The Department of National Defence has issued the From the Investigator (FTI) report on the accident of the Royal Canadian Air Force CH-148 Cyclone helicopter that crashed on April 29, 2020. The Cyclone was a part of Operation REASSURANCE when it crashed in the Ionian Sea killing all six occupants.

The report provides a brief summary of the events and what information is known at this time and does not offer full details surrounding the accident, which is still under investigation.

The investigation reveals that the helicopter:

“…was returning from a routine surface reconnaissance mission followed by additional training (flight deck evolutions) for aircrew proficiency prior to landing on HMCS Fredericton. The helicopter had flown by the port side of the ship, from stern to bow, before making a left-hand turn to establish a downwind leg in preparation for approach to the ship. The aircraft then commenced a final left turn to set-up for the approach. During this final complex manoeuvring turn to close with the ship, the aircraft did not respond as the crew would have anticipated. This event occurred at a low altitude, was unrecoverable, and the aircraft entered a high energy descent and impacted the water astern the ship.”  

“While the From the Investigator report identifies areas of focus for the remainder of our flight safety investigation, there is still a tremendous amount of work to do to understand the exact circumstances that contributed to the accident,” said Col John Alexander, Director of Flight Safety and Department of National Defence’s Airworthiness Investigative Authority. “We’re thankful for the support we’ve received so far from across National Defence, the whole of government, as well as the collaborative efforts of Sikorsky. We remain committed to conducting a thorough investigation to identify all we can that may contribute to safer flying operations.”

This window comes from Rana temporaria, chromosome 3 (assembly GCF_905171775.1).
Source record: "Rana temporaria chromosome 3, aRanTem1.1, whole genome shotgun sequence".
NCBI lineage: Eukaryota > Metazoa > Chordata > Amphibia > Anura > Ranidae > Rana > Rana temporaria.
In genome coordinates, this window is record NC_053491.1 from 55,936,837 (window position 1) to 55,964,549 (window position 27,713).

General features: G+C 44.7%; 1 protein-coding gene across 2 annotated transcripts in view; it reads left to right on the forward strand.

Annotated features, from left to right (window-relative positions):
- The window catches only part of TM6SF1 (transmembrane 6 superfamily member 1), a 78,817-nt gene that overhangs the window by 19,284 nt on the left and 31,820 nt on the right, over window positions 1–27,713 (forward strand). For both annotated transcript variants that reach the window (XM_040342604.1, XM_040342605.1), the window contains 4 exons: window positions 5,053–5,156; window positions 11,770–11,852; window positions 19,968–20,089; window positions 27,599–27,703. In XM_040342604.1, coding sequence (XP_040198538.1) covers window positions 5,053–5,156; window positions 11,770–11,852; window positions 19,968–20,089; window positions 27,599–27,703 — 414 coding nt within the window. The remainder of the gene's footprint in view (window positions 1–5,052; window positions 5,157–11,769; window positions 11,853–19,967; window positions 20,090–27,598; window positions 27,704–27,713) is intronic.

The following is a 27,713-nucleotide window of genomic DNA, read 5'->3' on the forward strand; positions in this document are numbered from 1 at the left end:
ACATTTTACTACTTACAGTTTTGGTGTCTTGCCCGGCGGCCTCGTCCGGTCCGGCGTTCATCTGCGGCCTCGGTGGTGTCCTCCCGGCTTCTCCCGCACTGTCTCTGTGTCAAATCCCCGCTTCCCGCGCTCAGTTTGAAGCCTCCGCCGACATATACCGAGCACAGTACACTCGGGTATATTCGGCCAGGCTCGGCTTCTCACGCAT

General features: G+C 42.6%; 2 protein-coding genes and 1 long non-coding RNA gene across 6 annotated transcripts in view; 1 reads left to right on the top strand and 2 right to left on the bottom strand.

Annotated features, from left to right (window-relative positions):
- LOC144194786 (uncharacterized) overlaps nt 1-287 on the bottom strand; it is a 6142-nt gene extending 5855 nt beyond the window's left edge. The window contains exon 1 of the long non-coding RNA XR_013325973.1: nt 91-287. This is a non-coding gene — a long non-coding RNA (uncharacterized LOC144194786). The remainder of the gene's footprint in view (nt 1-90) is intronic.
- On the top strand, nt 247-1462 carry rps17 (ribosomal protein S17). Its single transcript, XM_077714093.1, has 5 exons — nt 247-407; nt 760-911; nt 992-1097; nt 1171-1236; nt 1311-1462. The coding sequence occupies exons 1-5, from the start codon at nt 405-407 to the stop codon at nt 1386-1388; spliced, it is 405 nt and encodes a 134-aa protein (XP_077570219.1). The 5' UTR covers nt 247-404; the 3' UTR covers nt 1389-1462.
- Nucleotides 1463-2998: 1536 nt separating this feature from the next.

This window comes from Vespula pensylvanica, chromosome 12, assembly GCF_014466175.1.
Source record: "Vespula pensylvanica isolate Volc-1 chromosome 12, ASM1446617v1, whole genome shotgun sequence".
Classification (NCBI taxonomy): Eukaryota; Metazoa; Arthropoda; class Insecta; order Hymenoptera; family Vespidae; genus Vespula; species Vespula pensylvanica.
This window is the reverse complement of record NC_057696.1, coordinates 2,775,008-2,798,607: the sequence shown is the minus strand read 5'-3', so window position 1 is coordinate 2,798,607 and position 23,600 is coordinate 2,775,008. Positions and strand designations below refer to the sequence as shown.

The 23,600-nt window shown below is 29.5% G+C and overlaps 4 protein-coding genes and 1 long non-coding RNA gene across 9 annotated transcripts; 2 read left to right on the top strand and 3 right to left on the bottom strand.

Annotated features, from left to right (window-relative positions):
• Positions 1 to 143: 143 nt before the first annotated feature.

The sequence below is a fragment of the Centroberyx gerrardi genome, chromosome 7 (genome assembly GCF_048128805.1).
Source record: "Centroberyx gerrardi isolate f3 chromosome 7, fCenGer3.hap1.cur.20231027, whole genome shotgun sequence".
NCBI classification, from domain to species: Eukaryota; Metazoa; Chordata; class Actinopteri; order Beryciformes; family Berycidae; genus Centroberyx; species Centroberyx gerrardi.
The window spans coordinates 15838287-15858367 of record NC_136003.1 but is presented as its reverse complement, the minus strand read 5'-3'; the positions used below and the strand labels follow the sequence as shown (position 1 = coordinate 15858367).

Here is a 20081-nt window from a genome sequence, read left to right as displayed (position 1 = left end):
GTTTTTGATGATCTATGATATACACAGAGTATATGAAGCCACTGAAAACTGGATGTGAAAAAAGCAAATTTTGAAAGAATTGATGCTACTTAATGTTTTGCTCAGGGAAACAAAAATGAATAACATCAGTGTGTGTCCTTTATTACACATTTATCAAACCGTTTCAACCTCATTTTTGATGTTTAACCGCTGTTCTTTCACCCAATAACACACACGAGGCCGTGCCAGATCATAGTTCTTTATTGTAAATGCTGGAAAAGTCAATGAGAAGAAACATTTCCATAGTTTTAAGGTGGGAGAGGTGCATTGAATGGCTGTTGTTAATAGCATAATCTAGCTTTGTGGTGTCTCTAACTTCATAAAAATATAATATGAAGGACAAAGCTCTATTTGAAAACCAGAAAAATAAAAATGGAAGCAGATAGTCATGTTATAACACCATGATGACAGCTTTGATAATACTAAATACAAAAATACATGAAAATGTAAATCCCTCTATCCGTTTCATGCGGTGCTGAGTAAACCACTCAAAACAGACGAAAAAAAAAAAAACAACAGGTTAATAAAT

The focus on the next phase of the investigation will be on aircraft systems and human factors. Aircraft systems investigation will cover mechanical, electronic, flight control and navigation systems, while human factors that will be looked at include training, aircraft design, how it is flown, and interactions of crews with each other, with the aircraft, and also with external elements. 

Since the accident, the CH-148 Cyclone fleet was put on operational pause while a thorough risk assessment will be conducted to eventually return to flying operations.

“As we continue to mourn the loss of our RCAF and RCN members, our hearts are with the families of Stalker 22. I am grateful for the work of everyone involved in the search and recovery efforts,” said LGen Al Meinzinger, Commander of the RCAF.“We remain committed to supporting the families of our fallen, as well as those serving friends and colleagues who have been affected by this accident. With the cooperation of the Directorate of Flight Safety, a team of airworthiness experts is working closely to develop a plan to methodically and safely return the fleet to operations. This is critical work and we will take the time to do it right.”